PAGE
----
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Genome-wide rare variant analysis for thousands of phenotypes in 54,000 exomes

By Elizabeth T. Cirulli, Simon White, Robert W. Read, Gai Elhanan, William J Metcalf, Karen A Schlauch, Joseph J Grzymski, James Lu, Nicole L Washington

Posted 04 Jul 2019
bioRxiv DOI: 10.1101/692368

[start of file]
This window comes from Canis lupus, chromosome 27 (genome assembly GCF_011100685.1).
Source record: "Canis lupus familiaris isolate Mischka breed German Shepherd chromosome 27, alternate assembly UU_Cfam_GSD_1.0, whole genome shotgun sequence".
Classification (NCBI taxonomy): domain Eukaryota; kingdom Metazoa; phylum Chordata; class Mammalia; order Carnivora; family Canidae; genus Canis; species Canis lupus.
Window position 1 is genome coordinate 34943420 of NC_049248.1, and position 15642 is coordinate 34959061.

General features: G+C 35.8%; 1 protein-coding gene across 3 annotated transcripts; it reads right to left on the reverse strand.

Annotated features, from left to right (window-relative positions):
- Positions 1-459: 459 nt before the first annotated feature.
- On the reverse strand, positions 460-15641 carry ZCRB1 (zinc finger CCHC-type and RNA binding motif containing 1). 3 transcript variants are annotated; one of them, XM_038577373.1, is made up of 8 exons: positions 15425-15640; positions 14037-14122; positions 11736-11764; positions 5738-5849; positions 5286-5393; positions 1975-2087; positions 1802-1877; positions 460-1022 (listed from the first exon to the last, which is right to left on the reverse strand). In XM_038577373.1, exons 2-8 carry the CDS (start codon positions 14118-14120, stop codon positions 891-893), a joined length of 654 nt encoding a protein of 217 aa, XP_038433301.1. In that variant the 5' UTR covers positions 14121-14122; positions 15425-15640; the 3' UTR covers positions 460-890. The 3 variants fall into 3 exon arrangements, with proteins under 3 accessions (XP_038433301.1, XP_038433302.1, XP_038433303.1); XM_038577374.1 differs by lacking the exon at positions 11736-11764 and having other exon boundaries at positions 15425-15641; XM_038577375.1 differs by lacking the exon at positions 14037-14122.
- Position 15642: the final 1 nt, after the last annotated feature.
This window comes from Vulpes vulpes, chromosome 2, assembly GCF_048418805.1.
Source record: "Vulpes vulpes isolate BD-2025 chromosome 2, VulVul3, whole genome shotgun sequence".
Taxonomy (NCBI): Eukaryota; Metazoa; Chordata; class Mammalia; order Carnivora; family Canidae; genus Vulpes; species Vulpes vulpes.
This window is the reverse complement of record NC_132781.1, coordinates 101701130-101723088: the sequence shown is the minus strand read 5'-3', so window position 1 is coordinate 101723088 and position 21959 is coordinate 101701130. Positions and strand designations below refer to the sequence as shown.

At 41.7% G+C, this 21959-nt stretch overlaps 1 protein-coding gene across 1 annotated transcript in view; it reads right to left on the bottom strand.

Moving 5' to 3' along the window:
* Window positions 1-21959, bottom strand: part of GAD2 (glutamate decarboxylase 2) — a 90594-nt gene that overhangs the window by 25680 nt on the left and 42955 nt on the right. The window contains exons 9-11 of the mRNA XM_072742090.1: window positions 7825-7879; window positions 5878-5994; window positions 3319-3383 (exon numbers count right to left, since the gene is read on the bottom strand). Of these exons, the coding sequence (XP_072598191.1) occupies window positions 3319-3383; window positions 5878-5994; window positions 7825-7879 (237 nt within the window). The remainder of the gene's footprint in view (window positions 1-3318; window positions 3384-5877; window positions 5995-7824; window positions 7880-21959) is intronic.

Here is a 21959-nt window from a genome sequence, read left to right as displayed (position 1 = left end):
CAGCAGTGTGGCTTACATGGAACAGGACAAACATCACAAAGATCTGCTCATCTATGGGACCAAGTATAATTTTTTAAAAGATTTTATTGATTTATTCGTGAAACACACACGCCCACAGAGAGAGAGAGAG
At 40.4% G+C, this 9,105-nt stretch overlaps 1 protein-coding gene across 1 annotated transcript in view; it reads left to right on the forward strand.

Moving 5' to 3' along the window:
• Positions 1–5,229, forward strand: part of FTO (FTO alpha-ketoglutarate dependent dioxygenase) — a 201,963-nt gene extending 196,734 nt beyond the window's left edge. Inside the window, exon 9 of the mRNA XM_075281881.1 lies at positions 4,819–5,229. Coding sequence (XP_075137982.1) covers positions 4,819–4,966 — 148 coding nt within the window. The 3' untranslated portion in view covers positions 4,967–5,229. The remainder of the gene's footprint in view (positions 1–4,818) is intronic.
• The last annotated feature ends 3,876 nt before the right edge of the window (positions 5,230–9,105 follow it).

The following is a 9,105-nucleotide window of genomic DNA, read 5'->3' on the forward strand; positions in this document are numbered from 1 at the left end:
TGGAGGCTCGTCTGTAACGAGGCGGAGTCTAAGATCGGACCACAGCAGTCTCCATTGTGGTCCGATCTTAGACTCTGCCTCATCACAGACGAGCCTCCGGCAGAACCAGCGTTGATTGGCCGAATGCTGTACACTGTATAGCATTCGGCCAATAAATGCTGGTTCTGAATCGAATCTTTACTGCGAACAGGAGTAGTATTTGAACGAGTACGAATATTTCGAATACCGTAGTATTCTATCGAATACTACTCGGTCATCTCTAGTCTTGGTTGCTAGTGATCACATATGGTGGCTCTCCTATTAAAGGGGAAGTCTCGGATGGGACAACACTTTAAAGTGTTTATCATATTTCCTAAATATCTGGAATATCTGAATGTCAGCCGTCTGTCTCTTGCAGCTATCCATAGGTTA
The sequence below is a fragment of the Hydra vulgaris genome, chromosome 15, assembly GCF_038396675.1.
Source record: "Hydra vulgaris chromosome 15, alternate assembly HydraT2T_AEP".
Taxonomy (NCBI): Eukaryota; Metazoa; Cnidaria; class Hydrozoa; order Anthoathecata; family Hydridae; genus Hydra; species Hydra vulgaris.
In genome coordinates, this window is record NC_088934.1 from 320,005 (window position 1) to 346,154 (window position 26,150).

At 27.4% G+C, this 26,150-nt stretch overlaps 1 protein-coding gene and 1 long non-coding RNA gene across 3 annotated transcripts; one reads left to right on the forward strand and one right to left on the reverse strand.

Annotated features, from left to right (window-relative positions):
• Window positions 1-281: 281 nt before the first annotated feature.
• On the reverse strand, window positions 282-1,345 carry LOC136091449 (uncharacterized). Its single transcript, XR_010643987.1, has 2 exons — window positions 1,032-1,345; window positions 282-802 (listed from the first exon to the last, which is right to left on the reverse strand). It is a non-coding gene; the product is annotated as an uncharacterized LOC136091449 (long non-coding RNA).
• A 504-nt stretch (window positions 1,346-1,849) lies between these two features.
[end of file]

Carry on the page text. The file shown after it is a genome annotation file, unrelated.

Defining the effects that rare variants can have on human phenotypes is essential to advancing our understanding of human health and disease. Large-scale human genetic analyses have thus far focused on common variants, but the development of large cohorts of deeply phenotyped individuals with exome sequence data has now made comprehensive analyses of rare variants possible. We analyzed the effects of rare (MAF<0.1%) variants on 3,166 phenotypes in 40,468 exome-sequenced individuals from the UK Biobank and performed replication as well as meta-analyses with 1,067 phenotypes in 13,470 members of the Healthy Nevada Project (HNP) cohort who underwent Exome+ sequencing at Helix. Our analyses of non-benign coding and loss of function (LoF) variants identified 78 gene-based associations that passed our statistical significance threshold (p<5x10-9). These are associations in which carrying any rare coding or LoF variant in the gene is associated with an enrichment for a specific phenotype, as opposed to GWAS-based associations of strictly single variants. Importantly, our results do not suffer from the test statistic inflation that is often seen with rare variant analyses of biobank-scale data because of our rare variant-tailored methodology, which includes a step that optimizes the carrier frequency threshold for each phenotype based on prevalence. Of the 47 discovery associations whose phenotypes were represented in the replication cohort, 98% showed effects in the expected direction, and 45% attained formal replication significance (p<0.001). Six additional significant associations were identified in our meta-analysis of both cohorts. Among the results, we confirm known associations of PCSK9 and APOB variation with LDL levels; we extend knowledge of variation in the TYRP1 gene, previously associated with blonde hair color only in Solomon Islanders to blonde hair color in individuals of European ancestry; we show that PAPPA, a gene in which common variants had previously associated with height via GWAS, contains rare variants that decrease height; and we make the novel discovery that STAB1 variation is associated with blood flow in the brain. Our results are available for download and interactive browsing in an app (https://ukb.research.helix.com). This comprehensive analysis of the effects of rare variants on human phenotypes marks one of the first steps in the next big phase of human genetics, where large, deeply phenotyped cohorts with next generation sequence data will elucidate the effects of rare variants.

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